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Curator to describe Joseph Smith-era clothing in BYU exhibit

“The Authentic Clothing of the Joseph Smith Period” at Joseph Smith Building

Carma de Jong Anderson, director of the Costume Institute of Utah, will explain her new exhibit, “The Authentic Clothing of the Joseph Smith Period,” located in Brigham Young University’s Joseph Smith Building at select dates and times through the end of December.

Anderson will describe the exhibition’s clothing Monday, Nov. 21, at 7:30 p.m. for Family Night; Thursday, Dec. 1, at 8 p.m.; Friday, Dec. 9, at noon; and Sunday, Dec. 11, at 5 p.m. The exhibit is available from 6:30 a.m. to 10:30 p.m. daily, and admission is free.

“I will be discussing what is in the exhibit and why early members of The Church of Jesus Christ of Latter-day Saints wore the clothes the mannequins are wearing in this exhibit,” Anderson said. “Both the elegant and poor are represented in this display.”

This exhibit, created for the recent Sperry Symposium on the Scriptures commemorating the 200th anniversary of the birth of the Prophet Joseph Smith, features 11 mannequins with full clothing and accessories of the time of 1805-1845.

The exhibit is based on Anderson’s 42 years of research in clothing museums in England, Ireland, Scotland and Wales to find out what pioneers really wore.

Amidst the caps, shawls, stocking and bonnets, a Kashmir wool shawl with paisley designs was a popular and expensive clothing item imported from India in the early 1800s. Silk in many different forms was prevalent in the 1830s and 1840s, as well as linen appropriate for hot and humid climates.

Anderson said one of the highlights of the exhibit is a pregnant Lucy Mack Smith from 1805, wearing a puffy bonnet and a narrow yellow dress from the period.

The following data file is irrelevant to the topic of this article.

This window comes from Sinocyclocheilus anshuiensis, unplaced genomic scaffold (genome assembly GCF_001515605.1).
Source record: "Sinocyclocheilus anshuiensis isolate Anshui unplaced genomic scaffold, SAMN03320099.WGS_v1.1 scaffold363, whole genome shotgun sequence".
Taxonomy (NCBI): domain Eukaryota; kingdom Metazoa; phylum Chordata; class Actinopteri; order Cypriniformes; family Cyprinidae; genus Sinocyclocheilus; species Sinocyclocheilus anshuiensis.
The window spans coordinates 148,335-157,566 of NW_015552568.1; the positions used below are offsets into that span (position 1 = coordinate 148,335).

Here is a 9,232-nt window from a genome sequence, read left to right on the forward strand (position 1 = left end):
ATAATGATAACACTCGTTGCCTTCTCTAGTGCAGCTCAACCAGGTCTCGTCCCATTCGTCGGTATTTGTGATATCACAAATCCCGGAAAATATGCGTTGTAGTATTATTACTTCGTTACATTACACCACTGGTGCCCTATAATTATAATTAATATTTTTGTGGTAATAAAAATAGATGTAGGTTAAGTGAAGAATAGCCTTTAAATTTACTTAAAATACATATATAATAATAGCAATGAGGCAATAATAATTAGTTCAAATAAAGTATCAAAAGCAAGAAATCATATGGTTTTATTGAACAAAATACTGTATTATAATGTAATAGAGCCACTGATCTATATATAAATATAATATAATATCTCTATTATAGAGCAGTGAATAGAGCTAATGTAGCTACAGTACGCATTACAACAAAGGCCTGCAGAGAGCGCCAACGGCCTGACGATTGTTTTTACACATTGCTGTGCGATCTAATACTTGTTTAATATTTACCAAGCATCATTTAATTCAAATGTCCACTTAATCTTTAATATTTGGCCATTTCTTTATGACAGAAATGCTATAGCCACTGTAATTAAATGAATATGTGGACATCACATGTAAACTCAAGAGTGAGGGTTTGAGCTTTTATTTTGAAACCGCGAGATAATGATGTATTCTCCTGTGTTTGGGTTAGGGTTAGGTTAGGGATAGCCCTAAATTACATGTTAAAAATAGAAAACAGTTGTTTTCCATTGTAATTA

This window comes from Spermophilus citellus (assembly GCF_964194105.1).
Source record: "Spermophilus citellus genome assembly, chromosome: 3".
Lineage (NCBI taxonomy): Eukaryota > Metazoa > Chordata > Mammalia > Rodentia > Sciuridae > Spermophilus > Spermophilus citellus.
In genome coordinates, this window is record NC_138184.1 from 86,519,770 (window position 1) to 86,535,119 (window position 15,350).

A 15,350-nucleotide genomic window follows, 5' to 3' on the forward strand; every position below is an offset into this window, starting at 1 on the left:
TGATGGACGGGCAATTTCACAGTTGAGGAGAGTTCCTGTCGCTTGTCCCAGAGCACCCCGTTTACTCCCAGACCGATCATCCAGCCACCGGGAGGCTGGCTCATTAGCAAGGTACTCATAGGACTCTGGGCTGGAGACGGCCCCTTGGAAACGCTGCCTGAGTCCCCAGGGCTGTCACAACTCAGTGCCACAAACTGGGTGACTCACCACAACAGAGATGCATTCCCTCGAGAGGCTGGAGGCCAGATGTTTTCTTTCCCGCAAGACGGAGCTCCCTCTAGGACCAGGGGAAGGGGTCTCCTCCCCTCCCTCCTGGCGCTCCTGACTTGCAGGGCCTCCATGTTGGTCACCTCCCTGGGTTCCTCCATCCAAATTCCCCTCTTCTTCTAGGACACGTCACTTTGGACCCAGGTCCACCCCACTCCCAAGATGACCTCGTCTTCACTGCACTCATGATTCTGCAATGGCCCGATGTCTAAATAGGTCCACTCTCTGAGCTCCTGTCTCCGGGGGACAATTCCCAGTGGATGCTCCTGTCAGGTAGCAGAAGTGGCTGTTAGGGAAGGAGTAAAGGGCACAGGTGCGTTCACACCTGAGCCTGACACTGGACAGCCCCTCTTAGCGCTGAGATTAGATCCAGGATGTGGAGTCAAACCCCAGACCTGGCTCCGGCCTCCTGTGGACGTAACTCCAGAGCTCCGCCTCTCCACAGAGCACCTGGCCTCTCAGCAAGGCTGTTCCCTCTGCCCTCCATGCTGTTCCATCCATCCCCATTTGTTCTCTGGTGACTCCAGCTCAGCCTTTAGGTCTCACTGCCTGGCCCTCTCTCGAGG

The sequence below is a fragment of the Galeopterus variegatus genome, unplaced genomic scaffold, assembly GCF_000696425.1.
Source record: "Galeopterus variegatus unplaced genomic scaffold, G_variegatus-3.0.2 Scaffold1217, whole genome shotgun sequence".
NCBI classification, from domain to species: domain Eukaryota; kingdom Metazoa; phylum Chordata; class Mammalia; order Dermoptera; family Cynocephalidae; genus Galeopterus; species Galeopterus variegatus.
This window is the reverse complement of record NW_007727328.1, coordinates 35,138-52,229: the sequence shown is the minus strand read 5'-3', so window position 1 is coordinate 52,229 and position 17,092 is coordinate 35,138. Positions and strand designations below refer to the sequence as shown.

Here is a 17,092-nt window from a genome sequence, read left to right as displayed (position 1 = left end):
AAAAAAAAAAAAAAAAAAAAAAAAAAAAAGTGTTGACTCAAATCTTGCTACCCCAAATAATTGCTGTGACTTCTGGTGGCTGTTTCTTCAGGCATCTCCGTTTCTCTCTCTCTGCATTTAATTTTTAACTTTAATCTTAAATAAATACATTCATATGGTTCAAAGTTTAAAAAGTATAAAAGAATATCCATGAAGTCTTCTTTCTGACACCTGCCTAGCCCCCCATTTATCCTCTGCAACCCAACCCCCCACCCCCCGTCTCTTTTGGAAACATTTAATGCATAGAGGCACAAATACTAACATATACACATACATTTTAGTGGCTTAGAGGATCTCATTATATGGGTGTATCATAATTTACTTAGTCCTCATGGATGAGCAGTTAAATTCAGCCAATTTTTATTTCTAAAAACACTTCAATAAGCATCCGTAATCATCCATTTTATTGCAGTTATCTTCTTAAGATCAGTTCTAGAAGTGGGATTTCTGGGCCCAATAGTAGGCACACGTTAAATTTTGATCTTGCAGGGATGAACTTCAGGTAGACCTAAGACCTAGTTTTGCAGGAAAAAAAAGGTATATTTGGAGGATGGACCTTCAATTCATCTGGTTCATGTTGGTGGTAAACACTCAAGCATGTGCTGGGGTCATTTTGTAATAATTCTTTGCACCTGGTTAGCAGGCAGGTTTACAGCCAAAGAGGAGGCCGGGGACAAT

“All clothing is carefully produced to be authentic in color, fiber, weave, pattern and print as well as in the socioeconomic level of each person portrayed,” Anderson said. “The members of the Church need to see authentic clothing, not just made up by artists or home seamstresses.”

A black wool suit with satin vest—reproduced after the minister suit Martin Harris purchased for Joseph Smith in late 1829 so the prophet could look like a credible minister—is on display. This suit was worn by the actor who played Joseph Smith in the an upcoming film on the prophet’s life.

A cotton gingham plaid dress also used in the movie is on the mannequin of Jane Manning, a black woman who walked 800 miles with her family and friends to be with the prophet in Nauvoo.

The mannequin of Jane Manning is standing by a table where the Prophet Joseph Smith is seated. The prophet mannequin is not faceless like the others; he was created in the likeness of Joseph Smith by the LDS Exhibits Department for the Vermont Visitor’s Center ten years ago. The mannequin is unique as the first depiction of Joseph Smith wearing all linen, which he wore six to nine months out of the years he lived in hot and humid states—New York, Ohio, Missouri and Illinois.

After finishing her studies in art at BYU, Harvard, the University of California and the College of Southern Utah, Anderson taught literature, costume, art and sewing at BYU for nine years. After 40 years of fashion shows and exhibits, she said this will be her last exhibit.

For more information about Anderson’s exhibit or to book small group tours, e-mail her at carmacostume@yahoo.com or call (801) 221-1783.

Writer: Angela Fischer

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